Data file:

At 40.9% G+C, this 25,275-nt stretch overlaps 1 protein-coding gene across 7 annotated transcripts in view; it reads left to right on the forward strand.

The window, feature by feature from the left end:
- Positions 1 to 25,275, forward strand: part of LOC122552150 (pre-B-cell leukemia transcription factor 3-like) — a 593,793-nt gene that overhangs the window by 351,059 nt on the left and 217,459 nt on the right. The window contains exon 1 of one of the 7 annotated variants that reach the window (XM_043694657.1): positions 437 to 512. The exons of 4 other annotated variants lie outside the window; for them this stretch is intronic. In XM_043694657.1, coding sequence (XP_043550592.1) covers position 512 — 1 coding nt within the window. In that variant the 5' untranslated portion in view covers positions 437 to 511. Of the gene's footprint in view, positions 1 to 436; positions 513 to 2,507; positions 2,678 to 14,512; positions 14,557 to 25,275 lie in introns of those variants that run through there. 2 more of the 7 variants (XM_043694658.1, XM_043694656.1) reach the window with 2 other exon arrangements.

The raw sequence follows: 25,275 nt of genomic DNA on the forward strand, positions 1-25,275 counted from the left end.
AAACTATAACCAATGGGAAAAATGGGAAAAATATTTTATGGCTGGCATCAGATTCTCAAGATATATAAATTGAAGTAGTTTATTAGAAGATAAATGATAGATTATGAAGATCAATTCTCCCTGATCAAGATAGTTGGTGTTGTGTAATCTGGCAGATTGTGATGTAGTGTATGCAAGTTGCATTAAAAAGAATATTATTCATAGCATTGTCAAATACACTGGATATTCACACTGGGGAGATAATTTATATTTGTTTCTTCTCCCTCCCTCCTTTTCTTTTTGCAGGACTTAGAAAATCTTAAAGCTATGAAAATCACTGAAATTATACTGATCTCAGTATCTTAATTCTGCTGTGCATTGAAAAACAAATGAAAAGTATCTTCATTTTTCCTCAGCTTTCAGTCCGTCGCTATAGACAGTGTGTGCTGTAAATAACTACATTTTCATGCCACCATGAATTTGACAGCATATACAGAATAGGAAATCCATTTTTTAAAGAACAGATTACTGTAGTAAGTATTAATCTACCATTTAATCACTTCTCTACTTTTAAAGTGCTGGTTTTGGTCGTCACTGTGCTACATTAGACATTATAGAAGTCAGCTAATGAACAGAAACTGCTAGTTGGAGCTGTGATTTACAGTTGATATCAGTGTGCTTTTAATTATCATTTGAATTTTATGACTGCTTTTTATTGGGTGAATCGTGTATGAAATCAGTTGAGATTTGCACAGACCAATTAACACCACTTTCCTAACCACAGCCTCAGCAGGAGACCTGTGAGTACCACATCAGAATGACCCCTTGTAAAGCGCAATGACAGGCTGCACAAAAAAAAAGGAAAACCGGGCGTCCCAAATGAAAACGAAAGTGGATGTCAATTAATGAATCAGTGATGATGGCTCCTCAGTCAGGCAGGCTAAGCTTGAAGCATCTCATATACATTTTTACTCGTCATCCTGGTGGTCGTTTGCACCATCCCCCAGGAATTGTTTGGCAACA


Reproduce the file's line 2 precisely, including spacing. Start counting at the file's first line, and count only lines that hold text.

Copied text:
The window, feature by feature from the left end: